Timeless songs of migration, immigration and assimilation
Nell Robinson and Jim Nunally both have roots in America’s deep South, musically and personally. On Western Sun, the third album they’ve made as Nell & Jim Band, they explore themes of migration, immigration and assimilation, with the help of their songwriting friend, Chris Wadsworth.
“The album was the apex of several years of hard work,” Nunally said. “We were building our sound as a band, writing original music together, and with our friend Chris, and arranging the music with a group of great players.”
“The album title refers to the new songs we co-wrote with Chris,” Robinson said. “Tunes about the hopes and dreams of those who have migrated West and North, stories about the heartbreak and sacrifices they made along the way. This is a theme that is still very moving to us and very relevant. The current U.S./Mexico border policies have been monstrous and magnify the suffering of people already desperate. It’s disgusting. We love people of all cultures and are lucky to be able to hear and celebrate the enriching blend of sounds, languages and new instruments that immigrants’ music brings into our communities and our lives.”
“We recorded the album before the pandemic was in full swing,” Nunally said. “It was difficult releasing it during the COVID shutdown. Our shows in Europe, Canada and the U.S. were canceled. As the quarantines were spreading, we decided to continue our exploration of the themes on Western Sun by collaborating with film-makers. We created short films for a handful of tracks.”
“We both come from rural working-class families,” Robinson said. “We can look to our grandparents’ generation for some stories of real hardship. We identify with, and have a special love and admiration for, working people. We believe their lives and their stories are important.”
When the duo put together the program for Western Sun, they used new arrangements of songs they’d previously recorded or played live, as well as the material they composed with Wadsworth with this collection in mind. The band included Jim Kerwin, who played bass in the David Grisman Band, drummer Alex Aspinal and Rob Reich on accordion and keyboards. Robinson played flute and sang; Nunally played guitar, banjo and sang. They cut most of the songs live, with the help of producer Lowell Levinger, who was known as Banana, when he played with The Youngbloods.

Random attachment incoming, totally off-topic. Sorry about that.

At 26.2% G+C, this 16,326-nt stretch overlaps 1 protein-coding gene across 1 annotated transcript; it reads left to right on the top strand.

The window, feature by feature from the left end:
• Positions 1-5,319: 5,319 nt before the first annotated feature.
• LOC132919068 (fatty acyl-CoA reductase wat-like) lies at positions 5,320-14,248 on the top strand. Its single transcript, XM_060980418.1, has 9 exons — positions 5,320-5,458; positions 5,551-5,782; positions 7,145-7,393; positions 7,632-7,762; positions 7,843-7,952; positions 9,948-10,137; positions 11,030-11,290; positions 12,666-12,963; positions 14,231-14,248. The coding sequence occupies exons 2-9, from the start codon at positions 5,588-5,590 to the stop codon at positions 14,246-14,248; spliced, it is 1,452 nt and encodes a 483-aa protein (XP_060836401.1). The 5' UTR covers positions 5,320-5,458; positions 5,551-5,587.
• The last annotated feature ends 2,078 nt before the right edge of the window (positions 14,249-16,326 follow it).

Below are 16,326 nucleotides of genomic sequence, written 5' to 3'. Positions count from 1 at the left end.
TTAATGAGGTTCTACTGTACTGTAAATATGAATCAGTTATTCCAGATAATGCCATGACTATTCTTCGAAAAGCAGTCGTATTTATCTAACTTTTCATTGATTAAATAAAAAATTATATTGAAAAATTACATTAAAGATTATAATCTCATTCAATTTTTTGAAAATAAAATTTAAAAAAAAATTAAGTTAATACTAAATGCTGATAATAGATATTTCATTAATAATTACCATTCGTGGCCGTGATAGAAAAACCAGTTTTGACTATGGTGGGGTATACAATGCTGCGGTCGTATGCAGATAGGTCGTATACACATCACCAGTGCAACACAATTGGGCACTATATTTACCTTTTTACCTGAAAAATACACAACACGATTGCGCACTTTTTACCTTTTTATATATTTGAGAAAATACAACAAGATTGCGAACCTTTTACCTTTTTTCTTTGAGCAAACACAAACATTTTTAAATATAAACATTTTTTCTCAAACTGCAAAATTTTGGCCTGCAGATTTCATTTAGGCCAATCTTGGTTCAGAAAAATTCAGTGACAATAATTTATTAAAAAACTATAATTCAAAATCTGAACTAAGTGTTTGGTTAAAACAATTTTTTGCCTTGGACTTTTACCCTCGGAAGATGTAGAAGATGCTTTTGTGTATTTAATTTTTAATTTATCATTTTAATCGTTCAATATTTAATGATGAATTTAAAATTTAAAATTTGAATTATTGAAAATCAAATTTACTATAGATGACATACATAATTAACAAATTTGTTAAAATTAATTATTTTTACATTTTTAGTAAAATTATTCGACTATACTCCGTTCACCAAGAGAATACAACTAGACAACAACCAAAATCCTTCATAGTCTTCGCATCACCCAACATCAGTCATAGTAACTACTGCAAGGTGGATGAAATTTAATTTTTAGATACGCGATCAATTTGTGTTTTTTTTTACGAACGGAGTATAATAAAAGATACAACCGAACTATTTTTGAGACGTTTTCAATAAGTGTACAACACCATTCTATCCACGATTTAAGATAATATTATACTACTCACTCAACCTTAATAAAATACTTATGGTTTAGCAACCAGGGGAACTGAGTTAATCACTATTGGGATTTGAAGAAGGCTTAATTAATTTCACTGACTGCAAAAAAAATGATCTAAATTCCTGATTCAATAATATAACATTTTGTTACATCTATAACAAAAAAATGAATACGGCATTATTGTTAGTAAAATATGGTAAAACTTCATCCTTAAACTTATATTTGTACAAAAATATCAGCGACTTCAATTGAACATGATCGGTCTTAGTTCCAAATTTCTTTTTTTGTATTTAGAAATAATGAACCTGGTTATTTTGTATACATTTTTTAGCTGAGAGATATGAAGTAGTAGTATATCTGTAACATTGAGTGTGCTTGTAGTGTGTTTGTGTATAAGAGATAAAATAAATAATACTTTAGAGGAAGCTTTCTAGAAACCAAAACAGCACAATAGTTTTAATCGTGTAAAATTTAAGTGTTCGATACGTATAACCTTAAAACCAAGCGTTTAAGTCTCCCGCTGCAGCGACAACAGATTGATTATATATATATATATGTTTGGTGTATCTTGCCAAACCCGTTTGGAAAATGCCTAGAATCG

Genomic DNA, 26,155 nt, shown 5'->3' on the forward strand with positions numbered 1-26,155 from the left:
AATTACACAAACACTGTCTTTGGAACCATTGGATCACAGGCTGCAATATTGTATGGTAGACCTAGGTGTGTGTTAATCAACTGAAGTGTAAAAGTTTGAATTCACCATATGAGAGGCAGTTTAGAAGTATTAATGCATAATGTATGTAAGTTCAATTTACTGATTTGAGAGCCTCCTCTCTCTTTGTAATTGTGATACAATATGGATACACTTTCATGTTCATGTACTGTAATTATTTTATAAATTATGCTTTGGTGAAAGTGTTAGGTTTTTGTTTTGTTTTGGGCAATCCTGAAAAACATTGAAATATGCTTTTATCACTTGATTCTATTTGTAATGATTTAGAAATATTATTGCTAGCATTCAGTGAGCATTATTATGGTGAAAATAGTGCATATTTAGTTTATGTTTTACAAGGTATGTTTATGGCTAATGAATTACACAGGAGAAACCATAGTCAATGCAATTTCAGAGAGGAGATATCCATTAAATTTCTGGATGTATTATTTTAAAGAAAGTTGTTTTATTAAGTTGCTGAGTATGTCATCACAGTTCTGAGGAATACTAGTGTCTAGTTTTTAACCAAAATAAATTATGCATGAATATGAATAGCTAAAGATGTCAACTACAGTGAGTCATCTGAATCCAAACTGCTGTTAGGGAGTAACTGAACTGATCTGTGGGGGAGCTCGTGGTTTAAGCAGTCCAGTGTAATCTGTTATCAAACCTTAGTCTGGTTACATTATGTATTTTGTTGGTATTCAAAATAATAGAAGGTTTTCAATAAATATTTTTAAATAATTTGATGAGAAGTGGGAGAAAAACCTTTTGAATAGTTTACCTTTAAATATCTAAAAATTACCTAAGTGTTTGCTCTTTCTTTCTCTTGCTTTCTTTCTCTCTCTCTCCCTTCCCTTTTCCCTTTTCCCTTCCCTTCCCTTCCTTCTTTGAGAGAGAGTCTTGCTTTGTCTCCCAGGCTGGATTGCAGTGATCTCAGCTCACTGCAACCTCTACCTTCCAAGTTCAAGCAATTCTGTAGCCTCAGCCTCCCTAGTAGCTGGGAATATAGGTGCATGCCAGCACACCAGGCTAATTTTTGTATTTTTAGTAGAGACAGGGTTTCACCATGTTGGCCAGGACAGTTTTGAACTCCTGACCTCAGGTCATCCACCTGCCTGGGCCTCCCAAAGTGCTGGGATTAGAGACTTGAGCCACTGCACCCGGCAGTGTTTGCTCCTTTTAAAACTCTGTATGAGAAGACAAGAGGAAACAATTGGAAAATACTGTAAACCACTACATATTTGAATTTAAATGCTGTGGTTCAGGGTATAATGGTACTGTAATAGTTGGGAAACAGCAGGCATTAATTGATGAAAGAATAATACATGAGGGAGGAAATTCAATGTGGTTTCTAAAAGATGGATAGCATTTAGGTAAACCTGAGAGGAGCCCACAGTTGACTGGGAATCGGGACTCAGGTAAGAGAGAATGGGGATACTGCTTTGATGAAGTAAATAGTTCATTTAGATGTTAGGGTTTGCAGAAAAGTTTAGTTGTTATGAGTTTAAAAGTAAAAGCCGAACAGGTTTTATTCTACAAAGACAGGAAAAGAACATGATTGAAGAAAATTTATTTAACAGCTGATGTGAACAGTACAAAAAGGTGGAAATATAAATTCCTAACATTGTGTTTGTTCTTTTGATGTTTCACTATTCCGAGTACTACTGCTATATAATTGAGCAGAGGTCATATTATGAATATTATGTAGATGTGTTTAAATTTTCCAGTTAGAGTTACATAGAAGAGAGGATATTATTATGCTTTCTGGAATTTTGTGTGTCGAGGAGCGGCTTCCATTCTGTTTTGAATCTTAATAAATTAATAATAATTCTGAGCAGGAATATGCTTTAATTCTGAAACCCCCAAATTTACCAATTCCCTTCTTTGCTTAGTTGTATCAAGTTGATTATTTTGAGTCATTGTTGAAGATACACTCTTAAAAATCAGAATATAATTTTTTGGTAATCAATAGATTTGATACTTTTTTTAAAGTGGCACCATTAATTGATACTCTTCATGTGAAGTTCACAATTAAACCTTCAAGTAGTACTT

“Lowell understood what we were going for,” Nunally said. “Having a set of ears focused on our performances and the intricate differences between takes really speeds up the process.”
The arrangements on the album include elements of folk, rock, bluegrass, country and world music. “By Stars and Sunrise” is a quiet country ballad. It’s played with subtle rock and Irish music flourishes supporting Nunally’s bluegrass harmonies, as he sings of an interracial couple’s journey from Texas to California. The lyrics of “The Fire ” reference the devastation of the prairie fires that sent homesteaders West in the last century, as well as the California fires of recent years. It’s a quiet mid tempo tune that opens with ambient accordion notes. Nunally finger picks the melody, while Robinson sings of a family trying to escape from disaster. While the father looks on helplessly, his wife and child are swept away by the river that was to be their refuge from the flames.
The album lightens things up with several instrumentals that allow the band to stretch out. “Poland” is a polka taken at a rapid tempo. The band learned it when they played at a Polish music festival a few years back. “Clinch Mountain Backstep,” a traditional tune made popular by Ralph Stanley, is played in an arrangement that has a mix of international styles. “We begin with the African origins of the banjo,” Nunally said. “Alex created an improvised percussion intro, then we blend into a jazzy bass call and response with the drums. When the flute comes in, we hear the Irish influence. Then the banjo arrives, and we’re into the Scots-Irish influences, as heard in the music of the Stanley Brothers and this tune, in particular.”
With the COVID situation still in flux, Nunally and Robinson are adopting a wait-and-see approach. “We felt stunted during the pandemic,” Nunally said. “That was the time of the least songwriting we’ve done since we have known each other, almost 15 years. I found the press focus on musicians ‘enjoying a break from touring’ to be very misleading. Most of the musicians we know were in mourning over the loss of performances, and income from touring and album sales.
“As for band plans, we aren’t making any at the moment,” Nunally continued. “We are focusing on getting back in musical shape. We are starting from the ground up, going back and looking through all our songs and refreshing ourselves. There is a lot of material, and one forgets just how vast and great the old stuff is when you haven’t visited it in a while.”
To find out more about the band, the solo careers of Nunally and Robinson and upcoming dates, visit their website, nellandjim.com. Listen to their music on Soundcloud at soundcloud.com/nellrobinsonjimnunallyband. Robinson and Nunally also run the Whippoorwill Arts and the Music aLIVE projects, nonprofits that help the roots music community organize free concerts. More at whippoorwillarts.org.